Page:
To eat, Kirk went for the Korean Fried Chicken Sandwich ($17), which was praised by one of our friends. Stacked with coleslaw, pickles, and two pieces of battered and fried chicken breast covered in a Gochujang glaze, it was juicy, savoury, a little bit sweet, and slightly spicy. The whole thing was a huge mess though. The bun fell apart less than half way through and Kirk finished it off using his utensils. For his side, he stuck to the standard fries, lightly seasoned with salt and pepper.
I decided to go a “healthier” route by ordering the West Coast Power Bowl ($17) with added Tuna Poke ($7). Honestly, the cost once you tack on a protein is kind of high, but the bowl was huge. It felt like I was barely making a dent in the dish, and at the end, I was sort of struggling to finish it. I didn’t have enough left to pack it home, yet it wasn’t a small enough portion to toss it out. I hate to waste food, so I persisted. Still, it was tasty minus the cilantro used in the poke. It’s not an ingredient listed anywhere on the menu when describing the tuna, so I didn’t bother asking if there would be any cilantro. Had I known, I would probably have asked them to mix the poke without the herb or selected a different meat. I’m not sure why cilantro is used in everything nowadays when it’s common knowledge that there are many people who don’t have the taste buds to appreciate it, so all I ask is that they give a warning about it in advance.
In any case, I sucked it up, picking out the cilantro where possible and just eating it when I couldn’t. On a positive note, the flavour was somewhat masked by the rest of the ingredients in the West Coast Power Bowl. The base was an organic quinoa tossed in a citrus vinaigrette and then combined with corn, black beans, avocado, cucumber, pea shoots, and pickled carrots. There was tons of texture going on and a jolt of heat on the palate from the delicious avocado wasabi crema. Not mentioned on the menu was the use of aburaage, which are thin slices of deep-fried tofu, usually used to make inari sushi. Those were cut into smaller pieces and added to the dish for sweetness. I really enjoyed having that in the mix.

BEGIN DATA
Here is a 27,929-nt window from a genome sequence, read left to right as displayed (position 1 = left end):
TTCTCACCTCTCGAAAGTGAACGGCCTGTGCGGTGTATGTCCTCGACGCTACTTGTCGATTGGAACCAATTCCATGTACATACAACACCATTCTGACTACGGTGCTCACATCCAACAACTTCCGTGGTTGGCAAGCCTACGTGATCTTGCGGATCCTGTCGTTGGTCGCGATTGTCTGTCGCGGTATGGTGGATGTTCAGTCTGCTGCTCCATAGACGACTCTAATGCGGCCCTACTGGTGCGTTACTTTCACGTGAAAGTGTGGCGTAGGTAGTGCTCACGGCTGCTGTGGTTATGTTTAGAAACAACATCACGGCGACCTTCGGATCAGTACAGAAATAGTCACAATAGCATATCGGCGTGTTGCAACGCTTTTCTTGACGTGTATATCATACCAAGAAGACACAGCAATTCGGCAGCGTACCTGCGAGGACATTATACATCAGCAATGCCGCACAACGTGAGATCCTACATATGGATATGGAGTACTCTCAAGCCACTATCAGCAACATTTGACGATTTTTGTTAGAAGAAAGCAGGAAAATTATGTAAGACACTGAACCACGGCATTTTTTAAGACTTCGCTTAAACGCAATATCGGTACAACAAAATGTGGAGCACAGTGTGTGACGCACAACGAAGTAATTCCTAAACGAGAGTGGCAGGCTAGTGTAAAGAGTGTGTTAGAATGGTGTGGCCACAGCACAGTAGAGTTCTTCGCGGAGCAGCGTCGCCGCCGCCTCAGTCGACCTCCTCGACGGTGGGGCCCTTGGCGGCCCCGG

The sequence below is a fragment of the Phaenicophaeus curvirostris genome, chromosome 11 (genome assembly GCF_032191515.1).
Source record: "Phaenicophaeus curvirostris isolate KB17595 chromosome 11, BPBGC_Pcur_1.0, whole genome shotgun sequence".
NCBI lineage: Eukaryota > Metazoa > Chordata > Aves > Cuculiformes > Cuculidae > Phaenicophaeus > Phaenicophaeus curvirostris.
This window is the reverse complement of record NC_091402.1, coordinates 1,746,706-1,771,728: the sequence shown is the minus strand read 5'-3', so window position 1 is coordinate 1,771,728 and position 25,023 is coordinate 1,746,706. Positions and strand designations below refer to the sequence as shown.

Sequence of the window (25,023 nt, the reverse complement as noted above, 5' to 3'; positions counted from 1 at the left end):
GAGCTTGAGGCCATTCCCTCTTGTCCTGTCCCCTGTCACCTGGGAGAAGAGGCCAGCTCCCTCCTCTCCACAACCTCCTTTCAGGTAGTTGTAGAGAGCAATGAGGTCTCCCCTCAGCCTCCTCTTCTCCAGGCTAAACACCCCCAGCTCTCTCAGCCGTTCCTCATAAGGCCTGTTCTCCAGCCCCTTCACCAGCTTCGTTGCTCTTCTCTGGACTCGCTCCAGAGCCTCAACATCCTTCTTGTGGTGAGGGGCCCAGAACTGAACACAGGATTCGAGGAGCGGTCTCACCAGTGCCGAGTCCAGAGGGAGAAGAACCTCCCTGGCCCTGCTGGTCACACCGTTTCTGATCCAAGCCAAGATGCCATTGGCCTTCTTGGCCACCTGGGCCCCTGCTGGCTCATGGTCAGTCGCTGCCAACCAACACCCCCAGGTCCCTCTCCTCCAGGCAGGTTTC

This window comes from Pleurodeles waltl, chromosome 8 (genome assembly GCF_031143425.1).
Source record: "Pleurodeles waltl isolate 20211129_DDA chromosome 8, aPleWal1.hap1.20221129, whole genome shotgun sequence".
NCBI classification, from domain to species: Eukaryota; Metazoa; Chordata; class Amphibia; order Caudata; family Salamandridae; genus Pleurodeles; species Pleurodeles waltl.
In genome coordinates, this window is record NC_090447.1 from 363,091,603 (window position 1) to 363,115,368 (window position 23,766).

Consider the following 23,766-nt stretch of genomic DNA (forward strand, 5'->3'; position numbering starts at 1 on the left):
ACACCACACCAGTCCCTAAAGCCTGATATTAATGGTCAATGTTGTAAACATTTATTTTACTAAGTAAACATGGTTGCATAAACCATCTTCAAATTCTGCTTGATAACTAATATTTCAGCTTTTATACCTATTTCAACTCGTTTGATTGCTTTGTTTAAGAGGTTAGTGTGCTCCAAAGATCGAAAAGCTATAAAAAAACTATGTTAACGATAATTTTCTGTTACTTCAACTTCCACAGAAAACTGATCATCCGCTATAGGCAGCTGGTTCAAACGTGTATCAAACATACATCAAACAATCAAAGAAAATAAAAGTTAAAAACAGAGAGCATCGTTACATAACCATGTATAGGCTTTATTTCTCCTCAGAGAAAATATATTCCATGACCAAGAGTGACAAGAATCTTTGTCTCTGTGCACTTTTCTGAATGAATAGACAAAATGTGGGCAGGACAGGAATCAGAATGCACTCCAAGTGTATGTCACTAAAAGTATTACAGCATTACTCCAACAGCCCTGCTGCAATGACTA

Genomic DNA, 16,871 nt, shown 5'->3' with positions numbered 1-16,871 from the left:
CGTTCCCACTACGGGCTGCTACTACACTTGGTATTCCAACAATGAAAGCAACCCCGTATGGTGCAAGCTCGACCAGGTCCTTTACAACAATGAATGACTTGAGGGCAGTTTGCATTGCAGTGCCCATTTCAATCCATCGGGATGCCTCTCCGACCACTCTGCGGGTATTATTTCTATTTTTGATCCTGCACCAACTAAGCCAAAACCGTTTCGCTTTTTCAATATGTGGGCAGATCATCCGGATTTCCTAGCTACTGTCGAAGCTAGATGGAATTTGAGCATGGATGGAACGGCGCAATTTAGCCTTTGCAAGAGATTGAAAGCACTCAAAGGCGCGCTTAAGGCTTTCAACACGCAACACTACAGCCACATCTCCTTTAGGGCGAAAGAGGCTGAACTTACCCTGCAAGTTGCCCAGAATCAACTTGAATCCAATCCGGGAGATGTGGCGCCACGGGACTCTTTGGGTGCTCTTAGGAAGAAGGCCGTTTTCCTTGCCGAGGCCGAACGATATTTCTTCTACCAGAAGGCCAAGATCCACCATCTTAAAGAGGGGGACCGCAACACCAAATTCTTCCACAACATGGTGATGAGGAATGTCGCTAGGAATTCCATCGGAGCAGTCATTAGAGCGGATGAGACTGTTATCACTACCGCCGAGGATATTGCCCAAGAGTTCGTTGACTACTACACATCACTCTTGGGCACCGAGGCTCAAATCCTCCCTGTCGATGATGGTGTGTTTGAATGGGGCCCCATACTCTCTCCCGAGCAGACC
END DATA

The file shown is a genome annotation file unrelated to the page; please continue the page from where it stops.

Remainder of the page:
After a few hours hanging out, we called it a night. Considering the size of our group and the staff working that Saturday evening, I thought the service was alright. We all managed to get our beverages and food without much issue (we did get one wrong order of beer, but we also got an extra beer on the house), and we really liked the space, especially when it died down later so we could hear again. Overall, the food was well-made (corn dogs don’t smell better when they’re plated pretty though) and filling, just maybe a tad too pricey regarding the entrées. Other than that, we’ll definitely be back. It’s a fun spot with a casual, convivial atmosphere.